UK offers £25M contract to maintain drug supply post Brexit

The UK Department of Health and Social Care is strengthening its Brexit preparations with a £25 million (€27 million) contract to set up an express freight service to deliver medicines and medical products into the country.

The department is leading a procurement exercise for an express freight service as part of the UK Government’s plans to support continuity of supply when it leaves the European Union (EU) on 31 October 2019.

The service reportedly aims to deliver small parcels of medicines or medical products on a 24-hour basis, with additional provision to move larger pallet quantities on a two- to four-day basis. The service will be available to the whole of the UK.

While the majority of goods will be standard medicines and medical products, the express freight service can also deliver temperature-controlled products if needed.

The contract will run for 12 months, with a possible further 12-month extension.

The contract notice has been published in the Official Journal of the European Union and potential bidders have until 21 August to submit proposals. The successful provider(s) are expected to be announced in September.

The taxpayer will only be liable for up to around £4 million of the total value of the contract, but it is expected to be much less than this.

The service will provide an additional level of contingency as part of necessary preparations to leave the EU on 31 October whatever the circumstances, supported by an additional £2 billion from the Treasury across government.

This money includes £434 million to help ensure continuity of vital medicines and medical products through freight capacity, warehousing and stockpiling.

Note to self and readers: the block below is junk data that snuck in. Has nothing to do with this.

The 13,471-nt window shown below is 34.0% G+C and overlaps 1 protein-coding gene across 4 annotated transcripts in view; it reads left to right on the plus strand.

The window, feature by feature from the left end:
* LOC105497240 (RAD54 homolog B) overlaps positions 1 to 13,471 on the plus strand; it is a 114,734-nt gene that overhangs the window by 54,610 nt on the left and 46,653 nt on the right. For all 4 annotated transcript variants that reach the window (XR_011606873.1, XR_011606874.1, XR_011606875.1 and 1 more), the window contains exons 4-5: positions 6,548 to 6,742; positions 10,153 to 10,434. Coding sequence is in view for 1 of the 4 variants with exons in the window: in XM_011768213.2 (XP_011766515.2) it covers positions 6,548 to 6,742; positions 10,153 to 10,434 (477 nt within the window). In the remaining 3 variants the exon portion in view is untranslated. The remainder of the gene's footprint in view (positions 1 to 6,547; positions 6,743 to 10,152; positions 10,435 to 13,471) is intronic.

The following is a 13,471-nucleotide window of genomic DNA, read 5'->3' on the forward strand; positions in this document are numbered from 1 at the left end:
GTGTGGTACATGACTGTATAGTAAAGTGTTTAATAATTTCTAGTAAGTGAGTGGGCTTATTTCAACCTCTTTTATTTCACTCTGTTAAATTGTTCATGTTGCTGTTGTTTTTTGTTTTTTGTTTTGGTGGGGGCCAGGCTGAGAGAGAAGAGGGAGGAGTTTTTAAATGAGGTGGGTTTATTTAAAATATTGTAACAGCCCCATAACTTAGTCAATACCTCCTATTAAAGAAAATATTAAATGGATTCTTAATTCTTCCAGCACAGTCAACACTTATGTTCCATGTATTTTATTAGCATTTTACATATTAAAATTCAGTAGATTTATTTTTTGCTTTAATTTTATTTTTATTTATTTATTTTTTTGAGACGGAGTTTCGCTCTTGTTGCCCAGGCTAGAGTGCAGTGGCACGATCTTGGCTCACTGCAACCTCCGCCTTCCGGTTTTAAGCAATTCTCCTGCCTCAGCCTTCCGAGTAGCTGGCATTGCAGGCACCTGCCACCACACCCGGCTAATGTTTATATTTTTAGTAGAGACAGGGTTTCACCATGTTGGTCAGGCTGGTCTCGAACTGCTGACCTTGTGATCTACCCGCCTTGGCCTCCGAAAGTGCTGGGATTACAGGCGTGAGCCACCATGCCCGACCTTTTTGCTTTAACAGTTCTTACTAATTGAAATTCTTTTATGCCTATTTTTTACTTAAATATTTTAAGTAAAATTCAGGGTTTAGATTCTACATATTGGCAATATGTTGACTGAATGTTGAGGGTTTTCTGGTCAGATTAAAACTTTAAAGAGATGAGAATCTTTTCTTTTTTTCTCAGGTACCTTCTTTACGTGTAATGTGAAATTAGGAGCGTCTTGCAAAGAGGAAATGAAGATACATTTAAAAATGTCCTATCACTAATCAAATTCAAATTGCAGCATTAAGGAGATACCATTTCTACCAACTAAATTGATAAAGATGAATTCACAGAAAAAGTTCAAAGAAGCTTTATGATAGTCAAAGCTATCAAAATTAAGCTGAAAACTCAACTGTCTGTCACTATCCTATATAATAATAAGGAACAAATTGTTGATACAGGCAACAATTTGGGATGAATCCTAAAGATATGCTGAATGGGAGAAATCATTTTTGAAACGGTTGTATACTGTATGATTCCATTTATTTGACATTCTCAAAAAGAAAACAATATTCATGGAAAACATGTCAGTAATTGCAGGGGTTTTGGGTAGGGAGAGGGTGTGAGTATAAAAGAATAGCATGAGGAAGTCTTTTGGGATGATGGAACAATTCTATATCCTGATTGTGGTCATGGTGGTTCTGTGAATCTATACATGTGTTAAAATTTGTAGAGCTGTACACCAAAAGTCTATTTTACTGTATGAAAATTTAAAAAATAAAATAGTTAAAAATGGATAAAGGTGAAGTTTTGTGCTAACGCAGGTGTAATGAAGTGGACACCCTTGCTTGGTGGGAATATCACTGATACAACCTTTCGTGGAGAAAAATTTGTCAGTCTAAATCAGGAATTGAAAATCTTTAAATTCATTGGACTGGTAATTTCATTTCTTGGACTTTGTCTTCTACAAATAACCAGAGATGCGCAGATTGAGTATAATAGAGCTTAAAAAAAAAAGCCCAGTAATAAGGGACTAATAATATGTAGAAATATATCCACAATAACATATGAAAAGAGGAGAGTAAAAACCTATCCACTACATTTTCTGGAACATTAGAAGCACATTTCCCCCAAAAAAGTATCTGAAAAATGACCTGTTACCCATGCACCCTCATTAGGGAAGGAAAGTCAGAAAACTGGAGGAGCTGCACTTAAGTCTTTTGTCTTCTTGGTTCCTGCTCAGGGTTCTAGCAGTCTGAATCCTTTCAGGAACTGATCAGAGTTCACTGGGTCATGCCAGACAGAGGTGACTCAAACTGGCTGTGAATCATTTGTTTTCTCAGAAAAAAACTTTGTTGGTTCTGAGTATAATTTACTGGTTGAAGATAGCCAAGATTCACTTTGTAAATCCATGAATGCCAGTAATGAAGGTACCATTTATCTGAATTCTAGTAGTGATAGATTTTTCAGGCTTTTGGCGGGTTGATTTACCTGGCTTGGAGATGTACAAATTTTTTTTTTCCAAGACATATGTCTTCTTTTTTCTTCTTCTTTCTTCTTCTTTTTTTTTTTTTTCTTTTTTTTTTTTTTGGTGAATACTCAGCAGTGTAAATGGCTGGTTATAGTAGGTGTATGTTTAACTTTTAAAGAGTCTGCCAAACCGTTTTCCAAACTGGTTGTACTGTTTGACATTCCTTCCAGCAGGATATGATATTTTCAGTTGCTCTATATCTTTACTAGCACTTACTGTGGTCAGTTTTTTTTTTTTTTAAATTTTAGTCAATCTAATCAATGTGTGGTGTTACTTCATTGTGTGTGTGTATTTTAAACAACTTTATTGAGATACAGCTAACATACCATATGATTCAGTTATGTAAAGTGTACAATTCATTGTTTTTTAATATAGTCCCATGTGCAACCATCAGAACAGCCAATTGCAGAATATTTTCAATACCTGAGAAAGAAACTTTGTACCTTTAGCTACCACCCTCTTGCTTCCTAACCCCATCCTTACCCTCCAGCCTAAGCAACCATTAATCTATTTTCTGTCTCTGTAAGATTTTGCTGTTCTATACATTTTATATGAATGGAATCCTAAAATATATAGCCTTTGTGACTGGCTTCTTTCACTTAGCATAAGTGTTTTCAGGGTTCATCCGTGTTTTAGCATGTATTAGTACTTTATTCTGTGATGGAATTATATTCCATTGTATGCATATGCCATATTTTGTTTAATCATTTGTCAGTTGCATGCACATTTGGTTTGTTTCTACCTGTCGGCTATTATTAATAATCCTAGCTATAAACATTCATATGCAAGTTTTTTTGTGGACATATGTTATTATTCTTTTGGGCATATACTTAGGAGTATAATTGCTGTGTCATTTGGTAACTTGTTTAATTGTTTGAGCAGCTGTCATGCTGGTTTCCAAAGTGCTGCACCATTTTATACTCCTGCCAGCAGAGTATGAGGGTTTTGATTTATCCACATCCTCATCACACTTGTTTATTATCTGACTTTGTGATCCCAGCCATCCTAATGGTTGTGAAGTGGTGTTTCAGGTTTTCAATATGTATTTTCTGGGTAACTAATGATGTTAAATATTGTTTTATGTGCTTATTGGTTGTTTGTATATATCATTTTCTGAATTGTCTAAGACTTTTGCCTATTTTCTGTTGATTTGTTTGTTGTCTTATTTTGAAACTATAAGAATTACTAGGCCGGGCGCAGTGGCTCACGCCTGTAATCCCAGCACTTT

The new service will support existing plans already in place, including: building buffer stocks of medicines and medical products; changing or clarifying regulatory requirements so that companies can continue to sell their products in the UK if we have no deal; strengthening the process and resources used to deal with shortages; procuring additional warehouse capacity; and support for companies to improve the readiness of their logistics and supply chains to meet the new customs and border requirements for both import and export.

“I want to ensure that when we leave the EU at the end of October, all appropriate steps have been taken to ensure frontline services are fully prepared,” said UK Health Minister, Chris Skidmore.

“That’s why we are stepping up preparations and strengthening our already extremely resilient contingency plans,” he said. “This express freight service sends a clear message to the public that our plans should ensure supply of medical goods remains uninterrupted as we leave the EU.”

On 23 June 2016 the British electorate voted on whether it should leave the EU – a political and economic union that comprises 28 member-states. This process, dubbed ‘Brexit’, was supported, marginally, by 51.9 per cent of the voters. The following year, 29 March 2017, the British Government invoked Article 50 of the Lisbon Treaty, also known as the Reform Treaty, that detailed the steps to be taken by a country seeking to leave the bloc voluntarily …

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